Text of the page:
From JANIE SHEPPARD
Last night representatives from the local water agencies met to hear a presentation by the Corps of Engineers on its plans for the Coyote Dam at Lake Mendocino. The public was invited. Bill and I attended, as did Fifth District Candidate for Supervisor, Dan Hamburg.
Below I report the gist of the meeting.
Local water agencies want to increase the capacity of Lake Mendocino to provide a more dependable source of water, presumably for irrigation. This year, the Corps has raised the level of the lake to the point where some land-based recreation has disappeared, or is unusable.
A significant portion of the lake is now occupied by sediment, thereby decreasing its capacity to hold water. Dredging, however, is not a viable option for reasons of expense, stirring up the mercury buried in the sediment, and huge logistical problems in removing the sediment.
Safety issues must be addressed first. The spillway is undersized, there is some seepage, and the ever-present seismic issue isn’t going away.
Raising the dam remains the most obvious solution, but only after identifying and solving the safety issues. But, studies addressing safety and the feasibility of raising the dam remain low-priority in terms of allocating the very limited Corps budget.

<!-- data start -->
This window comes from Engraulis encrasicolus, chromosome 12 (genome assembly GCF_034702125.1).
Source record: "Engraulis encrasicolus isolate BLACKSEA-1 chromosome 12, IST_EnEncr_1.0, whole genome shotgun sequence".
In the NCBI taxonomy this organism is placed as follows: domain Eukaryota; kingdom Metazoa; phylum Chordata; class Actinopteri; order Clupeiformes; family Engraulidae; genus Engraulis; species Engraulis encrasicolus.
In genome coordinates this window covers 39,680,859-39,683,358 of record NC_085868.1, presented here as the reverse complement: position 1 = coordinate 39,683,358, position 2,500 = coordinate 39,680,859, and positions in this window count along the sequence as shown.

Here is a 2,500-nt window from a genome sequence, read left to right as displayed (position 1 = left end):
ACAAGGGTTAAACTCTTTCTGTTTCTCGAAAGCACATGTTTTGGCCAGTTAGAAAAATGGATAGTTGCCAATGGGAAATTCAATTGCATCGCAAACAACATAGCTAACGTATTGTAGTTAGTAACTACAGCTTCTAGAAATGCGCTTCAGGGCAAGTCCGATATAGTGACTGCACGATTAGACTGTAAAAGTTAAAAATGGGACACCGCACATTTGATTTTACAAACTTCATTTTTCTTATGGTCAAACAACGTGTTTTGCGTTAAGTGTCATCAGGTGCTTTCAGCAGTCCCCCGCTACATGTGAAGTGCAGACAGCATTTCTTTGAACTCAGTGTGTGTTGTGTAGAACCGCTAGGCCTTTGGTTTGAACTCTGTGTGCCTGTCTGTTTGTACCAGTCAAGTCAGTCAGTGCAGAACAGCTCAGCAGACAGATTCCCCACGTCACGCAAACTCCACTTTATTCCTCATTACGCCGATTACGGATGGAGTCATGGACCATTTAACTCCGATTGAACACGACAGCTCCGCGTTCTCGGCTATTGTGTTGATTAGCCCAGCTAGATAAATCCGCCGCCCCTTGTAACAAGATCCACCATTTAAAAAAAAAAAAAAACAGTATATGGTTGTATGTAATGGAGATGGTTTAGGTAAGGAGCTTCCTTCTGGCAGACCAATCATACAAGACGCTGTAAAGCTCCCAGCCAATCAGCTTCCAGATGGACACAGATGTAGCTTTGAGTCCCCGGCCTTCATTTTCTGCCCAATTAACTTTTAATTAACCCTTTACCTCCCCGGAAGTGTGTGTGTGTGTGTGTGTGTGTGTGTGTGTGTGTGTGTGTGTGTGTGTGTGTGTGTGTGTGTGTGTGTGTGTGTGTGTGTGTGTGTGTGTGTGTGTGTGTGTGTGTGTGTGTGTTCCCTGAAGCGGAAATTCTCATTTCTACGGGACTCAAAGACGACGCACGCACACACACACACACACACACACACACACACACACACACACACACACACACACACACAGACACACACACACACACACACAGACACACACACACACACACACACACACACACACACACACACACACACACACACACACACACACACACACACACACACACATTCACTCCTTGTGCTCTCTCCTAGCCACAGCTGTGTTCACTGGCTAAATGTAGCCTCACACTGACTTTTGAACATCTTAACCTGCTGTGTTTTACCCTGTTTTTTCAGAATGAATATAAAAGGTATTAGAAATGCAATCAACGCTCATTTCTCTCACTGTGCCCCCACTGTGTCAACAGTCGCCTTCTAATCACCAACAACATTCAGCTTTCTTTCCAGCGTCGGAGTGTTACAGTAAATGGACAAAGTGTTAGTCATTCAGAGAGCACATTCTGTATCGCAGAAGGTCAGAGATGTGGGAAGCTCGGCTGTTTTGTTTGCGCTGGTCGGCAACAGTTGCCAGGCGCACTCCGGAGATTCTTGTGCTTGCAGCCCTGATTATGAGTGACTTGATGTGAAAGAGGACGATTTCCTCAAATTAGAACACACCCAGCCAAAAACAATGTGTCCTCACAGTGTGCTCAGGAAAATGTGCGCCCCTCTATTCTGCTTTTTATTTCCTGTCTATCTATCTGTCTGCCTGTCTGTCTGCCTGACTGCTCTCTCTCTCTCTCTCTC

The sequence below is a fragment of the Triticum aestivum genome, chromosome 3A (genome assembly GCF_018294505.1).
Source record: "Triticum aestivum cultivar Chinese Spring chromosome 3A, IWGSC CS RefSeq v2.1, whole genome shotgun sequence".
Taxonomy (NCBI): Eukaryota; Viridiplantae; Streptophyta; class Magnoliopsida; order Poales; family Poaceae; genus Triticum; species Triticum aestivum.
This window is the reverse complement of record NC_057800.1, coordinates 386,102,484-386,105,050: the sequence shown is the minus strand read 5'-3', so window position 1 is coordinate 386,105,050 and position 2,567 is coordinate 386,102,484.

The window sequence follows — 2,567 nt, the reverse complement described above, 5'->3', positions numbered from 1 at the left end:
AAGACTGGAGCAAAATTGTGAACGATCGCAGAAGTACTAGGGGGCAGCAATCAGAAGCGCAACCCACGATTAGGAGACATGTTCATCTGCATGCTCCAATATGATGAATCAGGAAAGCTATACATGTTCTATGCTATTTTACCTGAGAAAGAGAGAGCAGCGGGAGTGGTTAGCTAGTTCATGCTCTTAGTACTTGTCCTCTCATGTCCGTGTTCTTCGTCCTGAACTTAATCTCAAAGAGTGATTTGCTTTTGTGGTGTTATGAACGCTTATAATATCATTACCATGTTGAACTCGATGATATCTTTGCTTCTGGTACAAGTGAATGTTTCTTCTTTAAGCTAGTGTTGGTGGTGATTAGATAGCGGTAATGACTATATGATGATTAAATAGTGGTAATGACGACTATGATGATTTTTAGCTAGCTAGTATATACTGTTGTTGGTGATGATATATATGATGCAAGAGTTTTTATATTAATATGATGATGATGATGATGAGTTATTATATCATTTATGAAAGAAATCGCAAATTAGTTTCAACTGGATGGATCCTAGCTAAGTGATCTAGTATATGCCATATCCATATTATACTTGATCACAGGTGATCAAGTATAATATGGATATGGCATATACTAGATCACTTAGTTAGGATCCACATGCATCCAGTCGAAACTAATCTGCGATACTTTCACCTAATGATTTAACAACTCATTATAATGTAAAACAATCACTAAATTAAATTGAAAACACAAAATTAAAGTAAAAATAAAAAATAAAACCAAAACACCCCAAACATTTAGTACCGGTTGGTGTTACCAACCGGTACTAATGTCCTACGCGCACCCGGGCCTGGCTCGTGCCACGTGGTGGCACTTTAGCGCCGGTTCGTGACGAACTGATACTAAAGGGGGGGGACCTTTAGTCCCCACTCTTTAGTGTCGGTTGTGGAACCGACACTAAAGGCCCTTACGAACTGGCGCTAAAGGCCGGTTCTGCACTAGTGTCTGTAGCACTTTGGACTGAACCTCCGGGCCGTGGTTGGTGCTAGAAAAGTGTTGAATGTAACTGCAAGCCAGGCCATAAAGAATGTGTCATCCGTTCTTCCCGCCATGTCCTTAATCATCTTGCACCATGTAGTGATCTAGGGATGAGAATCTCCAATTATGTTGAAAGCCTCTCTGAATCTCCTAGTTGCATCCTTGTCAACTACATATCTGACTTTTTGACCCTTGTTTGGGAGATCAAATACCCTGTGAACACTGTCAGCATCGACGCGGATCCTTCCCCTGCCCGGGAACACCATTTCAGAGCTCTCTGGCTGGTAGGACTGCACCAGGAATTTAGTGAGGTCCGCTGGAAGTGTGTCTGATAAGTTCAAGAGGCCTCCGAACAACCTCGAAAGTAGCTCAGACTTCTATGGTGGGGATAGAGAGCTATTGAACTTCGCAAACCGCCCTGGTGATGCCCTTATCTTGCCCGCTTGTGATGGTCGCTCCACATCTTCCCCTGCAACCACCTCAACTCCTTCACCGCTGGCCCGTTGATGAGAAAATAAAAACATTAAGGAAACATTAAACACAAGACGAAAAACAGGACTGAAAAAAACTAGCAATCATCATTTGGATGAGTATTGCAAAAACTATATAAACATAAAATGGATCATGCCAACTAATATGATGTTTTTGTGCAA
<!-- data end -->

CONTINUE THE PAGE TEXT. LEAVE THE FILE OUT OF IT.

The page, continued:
A proposed “solution” to the money and priority issues is to demonstrate unified local and downstream support for completing the studies and raising the dam. This would be done by getting boards of trustees of local water agencies to pass identical resolutions in favor of dam raising. Mike Thompson could then use the resolutions to get Congress to pass a special appropriation that would direct the Corps to finish the studies, and raise the dam.
As the meeting was winding down I brought up land-based recreation. A genial Corps employee said that in any environmental impact statement the impacts to land-based recreation would be addressed, as if that solved the problem.
The problem is, however, that land-based recreation will disappear if the dam is raised.
The Board of Supervisors and anyone who hikes, mountain bikes, camps, rides horses, or looks at wild flowers at Lake Mendocino should speak up in favor of land-based recreation—NOW, before it’s too late.